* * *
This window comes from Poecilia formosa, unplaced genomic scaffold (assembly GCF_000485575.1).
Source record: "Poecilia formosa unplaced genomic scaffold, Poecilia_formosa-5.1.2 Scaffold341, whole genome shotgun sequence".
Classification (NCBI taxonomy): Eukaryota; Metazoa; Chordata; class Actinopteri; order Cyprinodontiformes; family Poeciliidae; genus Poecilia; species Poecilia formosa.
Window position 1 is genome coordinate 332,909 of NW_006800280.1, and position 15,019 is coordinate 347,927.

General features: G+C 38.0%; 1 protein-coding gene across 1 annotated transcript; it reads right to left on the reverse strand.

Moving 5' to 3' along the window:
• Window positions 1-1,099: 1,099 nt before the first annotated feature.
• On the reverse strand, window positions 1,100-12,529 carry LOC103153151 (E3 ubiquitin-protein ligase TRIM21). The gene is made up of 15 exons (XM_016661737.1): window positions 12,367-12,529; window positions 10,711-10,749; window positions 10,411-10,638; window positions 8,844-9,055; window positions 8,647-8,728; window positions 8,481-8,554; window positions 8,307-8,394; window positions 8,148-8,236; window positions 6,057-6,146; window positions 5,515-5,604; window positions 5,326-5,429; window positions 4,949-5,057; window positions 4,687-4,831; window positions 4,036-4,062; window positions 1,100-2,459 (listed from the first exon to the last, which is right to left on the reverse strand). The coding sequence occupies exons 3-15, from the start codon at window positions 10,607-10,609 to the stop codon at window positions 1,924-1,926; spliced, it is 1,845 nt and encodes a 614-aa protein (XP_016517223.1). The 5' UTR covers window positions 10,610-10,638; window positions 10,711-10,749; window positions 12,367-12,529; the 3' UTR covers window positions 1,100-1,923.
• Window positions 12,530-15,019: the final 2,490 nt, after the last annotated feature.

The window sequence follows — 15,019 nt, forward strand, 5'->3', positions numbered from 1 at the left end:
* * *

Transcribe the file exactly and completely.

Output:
This window comes from Poecilia formosa, unplaced genomic scaffold (assembly GCF_000485575.1).
Source record: "Poecilia formosa unplaced genomic scaffold, Poecilia_formosa-5.1.2 Scaffold341, whole genome shotgun sequence".
Classification (NCBI taxonomy): Eukaryota; Metazoa; Chordata; class Actinopteri; order Cyprinodontiformes; family Poeciliidae; genus Poecilia; species Poecilia formosa.
Window position 1 is genome coordinate 332,909 of NW_006800280.1, and position 15,019 is coordinate 347,927.

General features: G+C 38.0%; 1 protein-coding gene across 1 annotated transcript; it reads right to left on the reverse strand.

Moving 5' to 3' along the window:
• Window positions 1-1,099: 1,099 nt before the first annotated feature.
• On the reverse strand, window positions 1,100-12,529 carry LOC103153151 (E3 ubiquitin-protein ligase TRIM21). The gene is made up of 15 exons (XM_016661737.1): window positions 12,367-12,529; window positions 10,711-10,749; window positions 10,411-10,638; window positions 8,844-9,055; window positions 8,647-8,728; window positions 8,481-8,554; window positions 8,307-8,394; window positions 8,148-8,236; window positions 6,057-6,146; window positions 5,515-5,604; window positions 5,326-5,429; window positions 4,949-5,057; window positions 4,687-4,831; window positions 4,036-4,062; window positions 1,100-2,459 (listed from the first exon to the last, which is right to left on the reverse strand). The coding sequence occupies exons 3-15, from the start codon at window positions 10,607-10,609 to the stop codon at window positions 1,924-1,926; spliced, it is 1,845 nt and encodes a 614-aa protein (XP_016517223.1). The 5' UTR covers window positions 10,610-10,638; window positions 10,711-10,749; window positions 12,367-12,529; the 3' UTR covers window positions 1,100-1,923.
• Window positions 12,530-15,019: the final 2,490 nt, after the last annotated feature.

The window sequence follows — 15,019 nt, forward strand, 5'->3', positions numbered from 1 at the left end: